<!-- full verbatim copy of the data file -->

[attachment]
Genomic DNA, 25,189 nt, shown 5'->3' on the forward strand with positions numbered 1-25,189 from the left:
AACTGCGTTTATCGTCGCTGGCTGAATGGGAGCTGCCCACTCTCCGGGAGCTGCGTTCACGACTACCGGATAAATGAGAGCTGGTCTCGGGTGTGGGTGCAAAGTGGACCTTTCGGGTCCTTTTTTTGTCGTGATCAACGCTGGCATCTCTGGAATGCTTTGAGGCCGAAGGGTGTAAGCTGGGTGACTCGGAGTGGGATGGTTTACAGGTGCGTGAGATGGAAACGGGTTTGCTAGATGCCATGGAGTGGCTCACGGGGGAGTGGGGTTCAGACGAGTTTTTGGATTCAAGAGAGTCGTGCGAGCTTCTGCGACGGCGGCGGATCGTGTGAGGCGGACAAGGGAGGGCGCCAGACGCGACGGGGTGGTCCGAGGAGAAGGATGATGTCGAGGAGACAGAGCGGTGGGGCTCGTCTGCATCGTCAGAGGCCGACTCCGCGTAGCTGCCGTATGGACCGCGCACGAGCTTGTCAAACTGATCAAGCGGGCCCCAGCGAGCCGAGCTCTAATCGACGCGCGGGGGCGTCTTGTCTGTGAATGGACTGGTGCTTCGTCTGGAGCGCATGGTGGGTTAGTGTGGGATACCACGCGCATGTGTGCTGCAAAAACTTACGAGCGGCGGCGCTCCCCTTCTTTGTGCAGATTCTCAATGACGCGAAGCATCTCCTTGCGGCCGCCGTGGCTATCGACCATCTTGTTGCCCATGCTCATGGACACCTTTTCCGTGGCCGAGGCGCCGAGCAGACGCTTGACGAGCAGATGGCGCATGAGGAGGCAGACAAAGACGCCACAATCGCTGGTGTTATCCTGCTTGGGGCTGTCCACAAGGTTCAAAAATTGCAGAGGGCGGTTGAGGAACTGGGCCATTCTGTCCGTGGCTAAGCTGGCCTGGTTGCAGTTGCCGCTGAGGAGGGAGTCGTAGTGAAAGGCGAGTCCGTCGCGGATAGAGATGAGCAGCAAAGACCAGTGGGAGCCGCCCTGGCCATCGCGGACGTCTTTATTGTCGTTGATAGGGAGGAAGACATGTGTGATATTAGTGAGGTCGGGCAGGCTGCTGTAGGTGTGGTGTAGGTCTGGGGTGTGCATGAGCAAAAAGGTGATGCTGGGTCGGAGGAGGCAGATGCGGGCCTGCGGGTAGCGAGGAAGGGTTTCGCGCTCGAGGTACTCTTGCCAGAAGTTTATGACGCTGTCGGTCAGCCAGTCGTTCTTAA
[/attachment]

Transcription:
Genomic DNA, 25,189 nt, shown 5'->3' on the forward strand with positions numbered 1-25,189 from the left:
AACTGCGTTTATCGTCGCTGGCTGAATGGGAGCTGCCCACTCTCCGGGAGCTGCGTTCACGACTACCGGATAAATGAGAGCTGGTCTCGGGTGTGGGTGCAAAGTGGACCTTTCGGGTCCTTTTTTTGTCGTGATCAACGCTGGCATCTCTGGAATGCTTTGAGGCCGAAGGGTGTAAGCTGGGTGACTCGGAGTGGGATGGTTTACAGGTGCGTGAGATGGAAACGGGTTTGCTAGATGCCATGGAGTGGCTCACGGGGGAGTGGGGTTCAGACGAGTTTTTGGATTCAAGAGAGTCGTGCGAGCTTCTGCGACGGCGGCGGATCGTGTGAGGCGGACAAGGGAGGGCGCCAGACGCGACGGGGTGGTCCGAGGAGAAGGATGATGTCGAGGAGACAGAGCGGTGGGGCTCGTCTGCATCGTCAGAGGCCGACTCCGCGTAGCTGCCGTATGGACCGCGCACGAGCTTGTCAAACTGATCAAGCGGGCCCCAGCGAGCCGAGCTCTAATCGACGCGCGGGGGCGTCTTGTCTGTGAATGGACTGGTGCTTCGTCTGGAGCGCATGGTGGGTTAGTGTGGGATACCACGCGCATGTGTGCTGCAAAAACTTACGAGCGGCGGCGCTCCCCTTCTTTGTGCAGATTCTCAATGACGCGAAGCATCTCCTTGCGGCCGCCGTGGCTATCGACCATCTTGTTGCCCATGCTCATGGACACCTTTTCCGTGGCCGAGGCGCCGAGCAGACGCTTGACGAGCAGATGGCGCATGAGGAGGCAGACAAAGACGCCACAATCGCTGGTGTTATCCTGCTTGGGGCTGTCCACAAGGTTCAAAAATTGCAGAGGGCGGTTGAGGAACTGGGCCATTCTGTCCGTGGCTAAGCTGGCCTGGTTGCAGTTGCCGCTGAGGAGGGAGTCGTAGTGAAAGGCGAGTCCGTCGCGGATAGAGATGAGCAGCAAAGACCAGTGGGAGCCGCCCTGGCCATCGCGGACGTCTTTATTGTCGTTGATAGGGAGGAAGACATGTGTGATATTAGTGAGGTCGGGCAGGCTGCTGTAGGTGTGGTGTAGGTCTGGGGTGTGCATGAGCAAAAAGGTGATGCTGGGTCGGAGGAGGCAGATGCGGGCCTGCGGGTAGCGAGGAAGGGTTTCGCGCTCGAGGTACTCTTGCCAGAAGTTTATGACGCTGTCGGTCAGCCAGTCGTTCTTAA